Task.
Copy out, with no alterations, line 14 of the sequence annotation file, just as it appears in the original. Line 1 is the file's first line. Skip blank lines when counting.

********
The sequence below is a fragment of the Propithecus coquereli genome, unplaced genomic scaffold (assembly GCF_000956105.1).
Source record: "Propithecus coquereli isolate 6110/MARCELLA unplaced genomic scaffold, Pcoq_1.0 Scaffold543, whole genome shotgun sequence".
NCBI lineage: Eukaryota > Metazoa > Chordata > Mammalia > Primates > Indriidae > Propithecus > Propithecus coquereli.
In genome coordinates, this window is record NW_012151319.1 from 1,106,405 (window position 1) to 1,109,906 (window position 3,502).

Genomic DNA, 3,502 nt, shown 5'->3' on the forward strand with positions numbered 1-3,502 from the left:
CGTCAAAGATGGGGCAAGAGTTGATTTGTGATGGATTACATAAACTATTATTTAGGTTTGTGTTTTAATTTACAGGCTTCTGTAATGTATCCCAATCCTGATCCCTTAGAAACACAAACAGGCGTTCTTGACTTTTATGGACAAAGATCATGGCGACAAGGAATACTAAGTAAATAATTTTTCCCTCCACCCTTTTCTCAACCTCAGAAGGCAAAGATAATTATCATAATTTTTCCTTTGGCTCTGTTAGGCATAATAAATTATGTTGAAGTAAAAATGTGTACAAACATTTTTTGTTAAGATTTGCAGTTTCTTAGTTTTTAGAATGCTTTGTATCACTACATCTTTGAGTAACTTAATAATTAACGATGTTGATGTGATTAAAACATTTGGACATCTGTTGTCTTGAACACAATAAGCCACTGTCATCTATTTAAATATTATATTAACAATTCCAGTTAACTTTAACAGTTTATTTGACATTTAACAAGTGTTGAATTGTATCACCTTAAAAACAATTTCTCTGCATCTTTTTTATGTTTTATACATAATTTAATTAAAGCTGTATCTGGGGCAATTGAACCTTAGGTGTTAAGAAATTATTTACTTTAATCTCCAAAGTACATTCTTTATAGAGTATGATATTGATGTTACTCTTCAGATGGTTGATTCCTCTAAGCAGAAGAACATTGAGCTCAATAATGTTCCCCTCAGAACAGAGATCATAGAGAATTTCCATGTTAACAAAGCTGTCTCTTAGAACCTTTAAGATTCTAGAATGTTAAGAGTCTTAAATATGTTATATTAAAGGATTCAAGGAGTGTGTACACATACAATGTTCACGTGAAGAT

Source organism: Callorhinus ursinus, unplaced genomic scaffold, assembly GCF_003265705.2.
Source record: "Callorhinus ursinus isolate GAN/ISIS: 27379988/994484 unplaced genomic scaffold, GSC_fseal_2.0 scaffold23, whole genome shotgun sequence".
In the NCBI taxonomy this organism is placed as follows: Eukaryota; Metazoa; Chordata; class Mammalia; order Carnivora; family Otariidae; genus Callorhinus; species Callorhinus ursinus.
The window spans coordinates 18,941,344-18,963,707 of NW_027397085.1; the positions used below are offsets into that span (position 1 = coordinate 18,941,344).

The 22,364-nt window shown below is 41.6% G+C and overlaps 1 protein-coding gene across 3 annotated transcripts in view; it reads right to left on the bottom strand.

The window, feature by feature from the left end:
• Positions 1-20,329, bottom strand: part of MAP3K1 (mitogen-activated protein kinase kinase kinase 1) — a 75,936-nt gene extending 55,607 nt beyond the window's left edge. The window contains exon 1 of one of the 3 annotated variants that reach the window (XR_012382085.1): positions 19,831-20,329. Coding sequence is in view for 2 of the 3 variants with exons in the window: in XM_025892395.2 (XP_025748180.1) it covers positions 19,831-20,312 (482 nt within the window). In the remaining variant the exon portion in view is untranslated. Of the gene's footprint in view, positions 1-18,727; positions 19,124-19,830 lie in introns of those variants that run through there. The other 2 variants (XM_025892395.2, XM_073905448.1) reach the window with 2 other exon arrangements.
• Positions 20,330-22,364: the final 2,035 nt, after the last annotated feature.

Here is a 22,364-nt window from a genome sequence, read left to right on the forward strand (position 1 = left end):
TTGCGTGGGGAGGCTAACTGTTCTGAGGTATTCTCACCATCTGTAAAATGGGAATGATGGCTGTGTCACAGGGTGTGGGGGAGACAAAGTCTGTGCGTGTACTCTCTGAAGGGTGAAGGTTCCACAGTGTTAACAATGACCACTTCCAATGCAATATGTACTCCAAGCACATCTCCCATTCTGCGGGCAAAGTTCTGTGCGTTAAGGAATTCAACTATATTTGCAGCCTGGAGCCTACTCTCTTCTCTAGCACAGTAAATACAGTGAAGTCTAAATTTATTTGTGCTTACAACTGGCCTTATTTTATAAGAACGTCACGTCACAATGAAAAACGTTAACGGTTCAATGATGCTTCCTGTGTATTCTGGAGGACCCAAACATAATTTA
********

• Positions 20,330-22,364: the final 2,035 nt, after the last annotated feature.